10. That's thought-provoking... what about using the gpu to do it? To have another sprite track the ghost's location. Without modifying the game code. Is there any way to flash a gpu program, so that it loads up and starts every time? (feature request idea) An arcade game cabinet with an F18A would have a single purpose.
  11. I grabbed STARTING FORTH on Kindle (2017 eBook). POSTPONE is in chapter 11 Defining Words. I had a paper copy in the 80s and I gave up on compiling words when the syntax didn't match TI FORTH. I use CREATE or <BUILDS >DOES now...
  12. I appreciate all the idioms you listed! I think I got it. You want $OF to execute immediately and compile 4 words. [ ] do not help accomplish that... what I was getting at needs to EVALUATE an expression at run-time. POSTPONE really is the shortest way to accomplish that. BTW, I see this isn't going to compile either, because the IF isn't balanced. : $OF OVER =$ IF DROP ; P.S. At the moment I'm using MeCrisp FORTH on BlackIce, which implements some layers of ANS FORTH. I'm testing my 9958 board. It will be a while before I get to a 9900 FORTH again.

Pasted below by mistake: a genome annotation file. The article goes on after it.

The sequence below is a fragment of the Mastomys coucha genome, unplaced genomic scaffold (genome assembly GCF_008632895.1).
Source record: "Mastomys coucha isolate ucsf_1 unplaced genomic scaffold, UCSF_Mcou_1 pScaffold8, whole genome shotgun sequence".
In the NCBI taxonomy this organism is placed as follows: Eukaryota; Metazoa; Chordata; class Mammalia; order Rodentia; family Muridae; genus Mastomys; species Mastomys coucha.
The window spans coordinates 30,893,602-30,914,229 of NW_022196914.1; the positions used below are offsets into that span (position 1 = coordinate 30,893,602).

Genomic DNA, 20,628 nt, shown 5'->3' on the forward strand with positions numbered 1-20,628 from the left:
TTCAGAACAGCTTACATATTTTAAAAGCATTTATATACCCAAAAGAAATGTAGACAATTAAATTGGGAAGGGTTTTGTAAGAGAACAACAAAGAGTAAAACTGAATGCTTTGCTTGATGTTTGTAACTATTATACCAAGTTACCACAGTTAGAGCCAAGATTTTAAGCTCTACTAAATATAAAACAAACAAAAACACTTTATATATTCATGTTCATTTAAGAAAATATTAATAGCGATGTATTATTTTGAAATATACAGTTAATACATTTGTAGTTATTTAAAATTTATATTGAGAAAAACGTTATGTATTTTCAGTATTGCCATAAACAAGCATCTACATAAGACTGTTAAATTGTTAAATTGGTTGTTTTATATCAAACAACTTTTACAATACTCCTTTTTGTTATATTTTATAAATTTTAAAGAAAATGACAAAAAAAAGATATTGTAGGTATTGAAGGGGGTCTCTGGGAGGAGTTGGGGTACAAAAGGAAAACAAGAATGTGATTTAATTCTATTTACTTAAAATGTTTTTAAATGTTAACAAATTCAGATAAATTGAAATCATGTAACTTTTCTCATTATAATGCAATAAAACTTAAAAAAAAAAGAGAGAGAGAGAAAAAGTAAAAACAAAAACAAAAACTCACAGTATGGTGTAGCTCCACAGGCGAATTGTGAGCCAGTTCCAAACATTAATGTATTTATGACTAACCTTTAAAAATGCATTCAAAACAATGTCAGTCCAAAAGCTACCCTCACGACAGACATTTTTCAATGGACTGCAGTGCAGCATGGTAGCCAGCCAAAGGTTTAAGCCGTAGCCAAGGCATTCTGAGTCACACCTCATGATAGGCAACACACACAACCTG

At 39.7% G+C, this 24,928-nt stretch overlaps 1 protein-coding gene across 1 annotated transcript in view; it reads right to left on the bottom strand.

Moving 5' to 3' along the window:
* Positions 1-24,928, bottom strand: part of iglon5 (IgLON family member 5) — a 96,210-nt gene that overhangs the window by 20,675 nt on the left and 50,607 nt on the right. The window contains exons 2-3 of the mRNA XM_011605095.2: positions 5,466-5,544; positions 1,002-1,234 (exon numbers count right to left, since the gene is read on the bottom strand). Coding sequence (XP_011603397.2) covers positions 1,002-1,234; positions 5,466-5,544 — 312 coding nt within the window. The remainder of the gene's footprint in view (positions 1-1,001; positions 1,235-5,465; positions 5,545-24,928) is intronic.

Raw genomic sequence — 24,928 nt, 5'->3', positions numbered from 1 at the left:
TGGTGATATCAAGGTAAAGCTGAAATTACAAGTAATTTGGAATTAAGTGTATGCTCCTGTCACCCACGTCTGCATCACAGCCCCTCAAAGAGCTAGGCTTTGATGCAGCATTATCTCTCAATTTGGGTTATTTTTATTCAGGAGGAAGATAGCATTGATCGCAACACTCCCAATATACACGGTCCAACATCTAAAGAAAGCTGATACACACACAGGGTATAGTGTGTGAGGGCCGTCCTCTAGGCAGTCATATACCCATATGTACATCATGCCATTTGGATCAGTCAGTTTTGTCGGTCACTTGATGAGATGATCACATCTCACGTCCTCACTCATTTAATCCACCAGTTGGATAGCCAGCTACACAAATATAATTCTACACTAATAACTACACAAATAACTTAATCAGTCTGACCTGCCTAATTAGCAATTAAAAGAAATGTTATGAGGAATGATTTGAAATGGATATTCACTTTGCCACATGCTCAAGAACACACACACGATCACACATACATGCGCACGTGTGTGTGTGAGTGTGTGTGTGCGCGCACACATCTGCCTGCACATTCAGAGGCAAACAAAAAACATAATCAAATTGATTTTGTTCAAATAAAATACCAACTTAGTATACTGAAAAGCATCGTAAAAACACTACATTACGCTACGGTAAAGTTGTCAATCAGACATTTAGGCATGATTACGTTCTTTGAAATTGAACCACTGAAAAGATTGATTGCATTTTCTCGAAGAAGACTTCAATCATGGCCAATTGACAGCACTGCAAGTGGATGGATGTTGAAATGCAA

13. I think you are all talking about Graphics 1 mode? In bitmap, I like to arrange the screen table as chars 0:8:16:24 ... 1:9:17:25. So that I set the VDPWA and stripe down 8 chars in a column, then the next 8, and so on. Repeat for the other 3rds. I worked on this when I was trying a rectangle fill.
  14. What is the difference between $OF and: : $OF OVER =$ IF DROP ; or : $OF [ OVER =$ IF DROP ] ; IMMEDIATE I'm trying to understand POSTPONE and IMMEDIATE and [ ] from Starting FORTH. One of the chapters I could not understand at all when I was younger.
  15. Wow, that is a fine-looking piece of furniture you made. I really admire it. The changing area on top, is that a separate piece?
×
×
  • Create New...